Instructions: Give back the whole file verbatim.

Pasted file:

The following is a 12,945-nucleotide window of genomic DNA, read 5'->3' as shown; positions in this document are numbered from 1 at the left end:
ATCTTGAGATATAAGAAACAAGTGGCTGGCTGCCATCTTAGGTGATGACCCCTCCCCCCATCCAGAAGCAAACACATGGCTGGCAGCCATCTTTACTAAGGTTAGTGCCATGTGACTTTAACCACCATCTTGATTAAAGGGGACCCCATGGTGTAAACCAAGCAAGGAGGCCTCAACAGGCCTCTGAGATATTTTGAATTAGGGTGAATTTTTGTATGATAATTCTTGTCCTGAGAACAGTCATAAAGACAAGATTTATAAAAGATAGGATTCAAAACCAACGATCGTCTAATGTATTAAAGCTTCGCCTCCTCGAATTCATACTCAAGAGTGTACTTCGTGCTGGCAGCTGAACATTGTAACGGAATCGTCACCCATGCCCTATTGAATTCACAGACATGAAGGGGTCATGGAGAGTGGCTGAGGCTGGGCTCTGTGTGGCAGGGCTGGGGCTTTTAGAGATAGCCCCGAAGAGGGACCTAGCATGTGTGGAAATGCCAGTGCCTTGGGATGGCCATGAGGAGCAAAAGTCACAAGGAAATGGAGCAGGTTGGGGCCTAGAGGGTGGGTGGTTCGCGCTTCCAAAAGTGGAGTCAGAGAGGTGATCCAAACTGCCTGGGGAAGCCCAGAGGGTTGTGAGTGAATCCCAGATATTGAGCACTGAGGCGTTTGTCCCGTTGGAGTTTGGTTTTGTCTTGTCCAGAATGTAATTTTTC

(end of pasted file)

The following is a 12,945-nucleotide window of genomic DNA, read 5'->3' as shown; positions in this document are numbered from 1 at the left end:
ATCTTGAGATATAAGAAACAAGTGGCTGGCTGCCATCTTAGGTGATGACCCCTCCCCCCATCCAGAAGCAAACACATGGCTGGCAGCCATCTTTACTAAGGTTAGTGCCATGTGACTTTAACCACCATCTTGATTAAAGGGGACCCCATGGTGTAAACCAAGCAAGGAGGCCTCAACAGGCCTCTGAGATATTTTGAATTAGGGTGAATTTTTGTATGATAATTCTTGTCCTGAGAACAGTCATAAAGACAAGATTTATAAAAGATAGGATTCAAAACCAACGATCGTCTAATGTATTAAAGCTTCGCCTCCTCGAATTCATACTCAAGAGTGTACTTCGTGCTGGCAGCTGAACATTGTAACGGAATCGTCACCCATGCCCTATTGAATTCACAGACATGAAGGGGTCATGGAGAGTGGCTGAGGCTGGGCTCTGTGTGGCAGGGCTGGGGCTTTTAGAGATAGCCCCGAAGAGGGACCTAGCATGTGTGGAAATGCCAGTGCCTTGGGATGGCCATGAGGAGCAAAAGTCACAAGGAAATGGAGCAGGTTGGGGCCTAGAGGGTGGGTGGTTCGCGCTTCCAAAAGTGGAGTCAGAGAGGTGATCCAAACTGCCTGGGGAAGCCCAGAGGGTTGTGAGTGAATCCCAGATATTGAGCACTGAGGCGTTTGTCCCGTTGGAGTTTGGTTTTGTCTTGTCCAGAATGTAATTTTTC